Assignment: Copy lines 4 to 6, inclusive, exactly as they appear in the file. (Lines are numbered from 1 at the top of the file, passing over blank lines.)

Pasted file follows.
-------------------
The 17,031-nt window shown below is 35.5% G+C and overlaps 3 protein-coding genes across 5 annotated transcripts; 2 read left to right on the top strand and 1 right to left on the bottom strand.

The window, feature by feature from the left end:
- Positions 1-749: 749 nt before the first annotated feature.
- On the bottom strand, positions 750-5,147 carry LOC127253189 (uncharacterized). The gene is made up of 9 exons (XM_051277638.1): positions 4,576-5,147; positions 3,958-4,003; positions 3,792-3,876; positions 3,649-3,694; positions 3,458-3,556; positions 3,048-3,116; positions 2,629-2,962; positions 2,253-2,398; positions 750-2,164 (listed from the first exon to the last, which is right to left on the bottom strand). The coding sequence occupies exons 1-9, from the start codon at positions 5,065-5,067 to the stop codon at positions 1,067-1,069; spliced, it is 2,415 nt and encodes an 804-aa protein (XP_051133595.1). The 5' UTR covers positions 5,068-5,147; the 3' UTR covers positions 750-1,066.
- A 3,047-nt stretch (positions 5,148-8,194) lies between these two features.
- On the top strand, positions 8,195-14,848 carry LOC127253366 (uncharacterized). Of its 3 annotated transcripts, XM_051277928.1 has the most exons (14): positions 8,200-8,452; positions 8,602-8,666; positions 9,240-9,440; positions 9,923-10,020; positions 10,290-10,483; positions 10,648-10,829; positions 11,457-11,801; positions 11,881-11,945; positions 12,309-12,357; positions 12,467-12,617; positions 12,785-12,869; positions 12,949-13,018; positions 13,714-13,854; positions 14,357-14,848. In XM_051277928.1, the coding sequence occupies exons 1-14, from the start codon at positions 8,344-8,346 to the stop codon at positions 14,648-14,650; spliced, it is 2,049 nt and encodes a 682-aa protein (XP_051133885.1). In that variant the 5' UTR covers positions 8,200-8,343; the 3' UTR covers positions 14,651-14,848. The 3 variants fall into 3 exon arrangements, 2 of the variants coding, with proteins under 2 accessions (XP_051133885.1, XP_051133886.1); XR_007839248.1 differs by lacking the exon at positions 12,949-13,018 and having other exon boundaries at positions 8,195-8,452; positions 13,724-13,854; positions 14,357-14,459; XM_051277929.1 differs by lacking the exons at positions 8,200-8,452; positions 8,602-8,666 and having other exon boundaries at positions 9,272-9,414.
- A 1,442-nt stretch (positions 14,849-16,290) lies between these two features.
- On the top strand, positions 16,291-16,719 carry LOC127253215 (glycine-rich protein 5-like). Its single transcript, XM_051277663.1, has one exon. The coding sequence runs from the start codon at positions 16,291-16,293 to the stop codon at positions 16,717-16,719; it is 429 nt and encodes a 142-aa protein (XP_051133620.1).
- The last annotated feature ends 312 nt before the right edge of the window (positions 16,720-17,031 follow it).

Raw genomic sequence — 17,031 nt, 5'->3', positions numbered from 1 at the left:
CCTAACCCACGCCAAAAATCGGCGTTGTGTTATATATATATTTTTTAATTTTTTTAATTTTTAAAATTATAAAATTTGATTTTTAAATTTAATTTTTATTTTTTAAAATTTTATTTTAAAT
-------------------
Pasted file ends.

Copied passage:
- On the bottom strand, positions 750-5,147 carry LOC127253189 (uncharacterized). The gene is made up of 9 exons (XM_051277638.1): positions 4,576-5,147; positions 3,958-4,003; positions 3,792-3,876; positions 3,649-3,694; positions 3,458-3,556; positions 3,048-3,116; positions 2,629-2,962; positions 2,253-2,398; positions 750-2,164 (listed from the first exon to the last, which is right to left on the bottom strand). The coding sequence occupies exons 1-9, from the start codon at positions 5,065-5,067 to the stop codon at positions 1,067-1,069; spliced, it is 2,415 nt and encodes an 804-aa protein (XP_051133595.1). The 5' UTR covers positions 5,068-5,147; the 3' UTR covers positions 750-1,066.
- A 3,047-nt stretch (positions 5,148-8,194) lies between these two features.
- On the top strand, positions 8,195-14,848 carry LOC127253366 (uncharacterized). Of its 3 annotated transcripts, XM_051277928.1 has the most exons (14): positions 8,200-8,452; positions 8,602-8,666; positions 9,240-9,440; positions 9,923-10,020; positions 10,290-10,483; positions 10,648-10,829; positions 11,457-11,801; positions 11,881-11,945; positions 12,309-12,357; positions 12,467-12,617; positions 12,785-12,869; positions 12,949-13,018; positions 13,714-13,854; positions 14,357-14,848. In XM_051277928.1, the coding sequence occupies exons 1-14, from the start codon at positions 8,344-8,346 to the stop codon at positions 14,648-14,650; spliced, it is 2,049 nt and encodes a 682-aa protein (XP_051133885.1). In that variant the 5' UTR covers positions 8,200-8,343; the 3' UTR covers positions 14,651-14,848. The 3 variants fall into 3 exon arrangements, 2 of the variants coding, with proteins under 2 accessions (XP_051133885.1, XP_051133886.1); XR_007839248.1 differs by lacking the exon at positions 12,949-13,018 and having other exon boundaries at positions 8,195-8,452; positions 13,724-13,854; positions 14,357-14,459; XM_051277929.1 differs by lacking the exons at positions 8,200-8,452; positions 8,602-8,666 and having other exon boundaries at positions 9,272-9,414.